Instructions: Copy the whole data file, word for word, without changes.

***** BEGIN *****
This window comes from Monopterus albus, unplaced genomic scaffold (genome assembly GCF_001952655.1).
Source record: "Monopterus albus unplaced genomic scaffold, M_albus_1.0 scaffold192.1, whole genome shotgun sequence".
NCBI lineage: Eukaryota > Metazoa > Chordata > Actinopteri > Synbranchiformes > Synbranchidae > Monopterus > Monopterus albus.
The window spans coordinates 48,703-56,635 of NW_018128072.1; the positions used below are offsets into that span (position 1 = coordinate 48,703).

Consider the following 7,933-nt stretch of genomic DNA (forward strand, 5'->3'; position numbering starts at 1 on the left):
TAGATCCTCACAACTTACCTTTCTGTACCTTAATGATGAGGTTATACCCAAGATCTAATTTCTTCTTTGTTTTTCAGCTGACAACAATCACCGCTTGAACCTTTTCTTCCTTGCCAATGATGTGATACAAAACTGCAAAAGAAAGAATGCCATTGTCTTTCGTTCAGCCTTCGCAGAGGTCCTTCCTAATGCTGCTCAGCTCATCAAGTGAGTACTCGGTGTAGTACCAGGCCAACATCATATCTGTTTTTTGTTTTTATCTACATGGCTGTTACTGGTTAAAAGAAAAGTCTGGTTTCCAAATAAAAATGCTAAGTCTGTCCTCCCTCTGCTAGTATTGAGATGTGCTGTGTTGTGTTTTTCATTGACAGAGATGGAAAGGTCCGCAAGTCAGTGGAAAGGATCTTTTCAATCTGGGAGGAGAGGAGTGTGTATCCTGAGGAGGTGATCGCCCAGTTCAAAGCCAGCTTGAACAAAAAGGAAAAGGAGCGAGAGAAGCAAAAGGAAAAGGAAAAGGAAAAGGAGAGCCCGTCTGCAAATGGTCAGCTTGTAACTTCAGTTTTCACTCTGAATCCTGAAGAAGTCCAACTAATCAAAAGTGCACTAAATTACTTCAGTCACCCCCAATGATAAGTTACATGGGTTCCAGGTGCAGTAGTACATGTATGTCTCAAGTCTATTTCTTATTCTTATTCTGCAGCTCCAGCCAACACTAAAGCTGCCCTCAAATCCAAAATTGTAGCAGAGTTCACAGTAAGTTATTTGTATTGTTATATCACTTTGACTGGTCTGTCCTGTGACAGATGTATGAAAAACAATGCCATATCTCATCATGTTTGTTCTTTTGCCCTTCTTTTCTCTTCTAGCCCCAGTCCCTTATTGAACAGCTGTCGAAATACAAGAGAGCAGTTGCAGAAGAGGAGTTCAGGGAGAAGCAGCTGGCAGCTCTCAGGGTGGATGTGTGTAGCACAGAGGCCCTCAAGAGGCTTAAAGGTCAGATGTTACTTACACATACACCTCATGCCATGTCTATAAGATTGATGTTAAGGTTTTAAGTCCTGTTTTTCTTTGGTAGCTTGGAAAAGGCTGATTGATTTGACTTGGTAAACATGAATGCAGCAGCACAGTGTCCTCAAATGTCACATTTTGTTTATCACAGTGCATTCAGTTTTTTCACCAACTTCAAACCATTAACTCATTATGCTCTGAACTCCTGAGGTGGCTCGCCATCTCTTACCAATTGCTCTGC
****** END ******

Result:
This window comes from Monopterus albus, unplaced genomic scaffold (genome assembly GCF_001952655.1).
Source record: "Monopterus albus unplaced genomic scaffold, M_albus_1.0 scaffold192.1, whole genome shotgun sequence".
NCBI lineage: Eukaryota > Metazoa > Chordata > Actinopteri > Synbranchiformes > Synbranchidae > Monopterus > Monopterus albus.
The window spans coordinates 48,703-56,635 of NW_018128072.1; the positions used below are offsets into that span (position 1 = coordinate 48,703).

Consider the following 7,933-nt stretch of genomic DNA (forward strand, 5'->3'; position numbering starts at 1 on the left):
TAGATCCTCACAACTTACCTTTCTGTACCTTAATGATGAGGTTATACCCAAGATCTAATTTCTTCTTTGTTTTTCAGCTGACAACAATCACCGCTTGAACCTTTTCTTCCTTGCCAATGATGTGATACAAAACTGCAAAAGAAAGAATGCCATTGTCTTTCGTTCAGCCTTCGCAGAGGTCCTTCCTAATGCTGCTCAGCTCATCAAGTGAGTACTCGGTGTAGTACCAGGCCAACATCATATCTGTTTTTTGTTTTTATCTACATGGCTGTTACTGGTTAAAAGAAAAGTCTGGTTTCCAAATAAAAATGCTAAGTCTGTCCTCCCTCTGCTAGTATTGAGATGTGCTGTGTTGTGTTTTTCATTGACAGAGATGGAAAGGTCCGCAAGTCAGTGGAAAGGATCTTTTCAATCTGGGAGGAGAGGAGTGTGTATCCTGAGGAGGTGATCGCCCAGTTCAAAGCCAGCTTGAACAAAAAGGAAAAGGAGCGAGAGAAGCAAAAGGAAAAGGAAAAGGAAAAGGAGAGCCCGTCTGCAAATGGTCAGCTTGTAACTTCAGTTTTCACTCTGAATCCTGAAGAAGTCCAACTAATCAAAAGTGCACTAAATTACTTCAGTCACCCCCAATGATAAGTTACATGGGTTCCAGGTGCAGTAGTACATGTATGTCTCAAGTCTATTTCTTATTCTTATTCTGCAGCTCCAGCCAACACTAAAGCTGCCCTCAAATCCAAAATTGTAGCAGAGTTCACAGTAAGTTATTTGTATTGTTATATCACTTTGACTGGTCTGTCCTGTGACAGATGTATGAAAAACAATGCCATATCTCATCATGTTTGTTCTTTTGCCCTTCTTTTCTCTTCTAGCCCCAGTCCCTTATTGAACAGCTGTCGAAATACAAGAGAGCAGTTGCAGAAGAGGAGTTCAGGGAGAAGCAGCTGGCAGCTCTCAGGGTGGATGTGTGTAGCACAGAGGCCCTCAAGAGGCTTAAAGGTCAGATGTTACTTACACATACACCTCATGCCATGTCTATAAGATTGATGTTAAGGTTTTAAGTCCTGTTTTTCTTTGGTAGCTTGGAAAAGGCTGATTGATTTGACTTGGTAAACATGAATGCAGCAGCACAGTGTCCTCAAATGTCACATTTTGTTTATCACAGTGCATTCAGTTTTTTCACCAACTTCAAACCATTAACTCATTATGCTCTGAACTCCTGAGGTGGCTCGCCATCTCTTACCAATTGCTCTGC